THP Entry: SatNOGS

NOGS Here’s an interesting thought: it’s possible to build a cubesat for perhaps ten thousand dollars, and hitch a ride on a launch for free thanks to a NASA outreach program. Tracking that satellite along its entire orbit would require dozens of ground stations, all equipped with antennas, USB TV tuners, and a connection to the Internet. It’s actually more expensive to build and launch a cubesat than it costs to build a network of ground stations to get reasonably real-time telemetry from a cubesat. The future is awesome and weird, it seems.

This is the observation the guys behind SatNOGS have made. They’re developing a platform for a completely open source ground station network, with the idea being people an institutions along every longitude and latitude would build a simple satellite tracking antenna mount, connect it to the Internet, and become part of an open source Near Space Network, capable of receiving telemetry from any one of the small cubesats whizzing around in low earth orbit.

Despite being what is probably one of the most ambitious and far-reaching projects in open source hardware, the design of the system is relatively simple: the hardware is a 3D printed alt-az mount, capable of pointing a pair of antennas anywhere in the sky. The stepper motor driver board is based on the Arduino, and the computer running each antenna node is powered by a BeagleBone Black or a WR703N router. The antenna receiver is, of course, an RTL-SDR dongle, capable of listening to all the common cubesat bands. Even the software is derived from open source projects. Tracking a satellite across the sky can be calculated with GPredict, and the team is working on an observation scheduling and management system that combines multiple ground stations for coverage across the globe.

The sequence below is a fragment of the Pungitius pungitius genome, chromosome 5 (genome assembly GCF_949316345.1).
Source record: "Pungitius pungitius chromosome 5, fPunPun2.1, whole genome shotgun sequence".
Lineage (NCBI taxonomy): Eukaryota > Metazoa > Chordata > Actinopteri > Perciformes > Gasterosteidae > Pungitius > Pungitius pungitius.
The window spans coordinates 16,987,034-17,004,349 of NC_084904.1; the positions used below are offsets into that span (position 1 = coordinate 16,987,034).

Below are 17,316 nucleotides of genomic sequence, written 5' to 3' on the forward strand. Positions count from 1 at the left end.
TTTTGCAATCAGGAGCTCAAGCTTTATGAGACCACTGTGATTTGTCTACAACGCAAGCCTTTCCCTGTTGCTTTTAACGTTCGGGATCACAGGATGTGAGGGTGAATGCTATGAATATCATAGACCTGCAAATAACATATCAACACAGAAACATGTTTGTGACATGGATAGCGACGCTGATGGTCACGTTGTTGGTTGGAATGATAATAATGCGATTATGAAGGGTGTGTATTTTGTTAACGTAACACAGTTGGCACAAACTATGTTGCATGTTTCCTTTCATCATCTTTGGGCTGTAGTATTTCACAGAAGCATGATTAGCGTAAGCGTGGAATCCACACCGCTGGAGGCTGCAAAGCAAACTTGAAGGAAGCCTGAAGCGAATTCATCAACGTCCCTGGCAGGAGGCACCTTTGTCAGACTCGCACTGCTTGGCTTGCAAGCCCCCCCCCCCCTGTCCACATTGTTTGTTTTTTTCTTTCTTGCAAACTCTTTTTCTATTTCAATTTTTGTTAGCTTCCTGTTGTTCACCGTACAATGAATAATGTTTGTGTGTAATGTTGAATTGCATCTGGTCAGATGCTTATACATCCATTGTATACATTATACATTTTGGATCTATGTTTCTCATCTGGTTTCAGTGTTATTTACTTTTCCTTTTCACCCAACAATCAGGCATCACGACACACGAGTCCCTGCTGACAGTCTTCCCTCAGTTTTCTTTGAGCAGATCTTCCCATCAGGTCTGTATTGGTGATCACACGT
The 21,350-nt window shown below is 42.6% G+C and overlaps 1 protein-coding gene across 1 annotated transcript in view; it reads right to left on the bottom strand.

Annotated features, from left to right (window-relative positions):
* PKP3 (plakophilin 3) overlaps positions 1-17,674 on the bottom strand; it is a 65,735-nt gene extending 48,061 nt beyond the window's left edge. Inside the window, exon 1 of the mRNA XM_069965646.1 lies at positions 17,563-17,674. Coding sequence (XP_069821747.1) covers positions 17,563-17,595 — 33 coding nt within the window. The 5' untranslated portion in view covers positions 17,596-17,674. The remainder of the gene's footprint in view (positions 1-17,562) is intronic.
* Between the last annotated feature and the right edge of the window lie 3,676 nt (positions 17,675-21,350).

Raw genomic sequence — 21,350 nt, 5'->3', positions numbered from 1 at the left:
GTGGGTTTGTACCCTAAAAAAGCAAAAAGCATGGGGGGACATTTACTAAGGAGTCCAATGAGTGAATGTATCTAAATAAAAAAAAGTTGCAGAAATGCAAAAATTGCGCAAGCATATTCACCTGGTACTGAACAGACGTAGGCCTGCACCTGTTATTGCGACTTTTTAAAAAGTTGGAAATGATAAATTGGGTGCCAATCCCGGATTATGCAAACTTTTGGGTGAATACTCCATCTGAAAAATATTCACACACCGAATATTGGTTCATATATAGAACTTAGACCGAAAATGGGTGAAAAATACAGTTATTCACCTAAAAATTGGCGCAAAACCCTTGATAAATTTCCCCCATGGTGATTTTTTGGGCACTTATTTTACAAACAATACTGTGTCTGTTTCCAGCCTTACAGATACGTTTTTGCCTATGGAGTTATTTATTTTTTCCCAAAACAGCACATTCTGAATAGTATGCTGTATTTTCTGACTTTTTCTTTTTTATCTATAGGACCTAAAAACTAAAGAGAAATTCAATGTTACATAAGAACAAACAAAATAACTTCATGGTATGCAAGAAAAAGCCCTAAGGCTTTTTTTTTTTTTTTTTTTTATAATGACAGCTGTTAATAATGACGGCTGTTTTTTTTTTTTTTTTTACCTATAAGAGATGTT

It’s a great idea, crowdsourcing satellite tracking from people around the globe, and something that could be used by hundreds of institutions lucky enough to launch a small cube of electronics into orbit.


SpaceWrencherThe project featured in this post is an entry in The Hackaday Prize. Build something awesome and win a trip to space or hundreds of other prizes.

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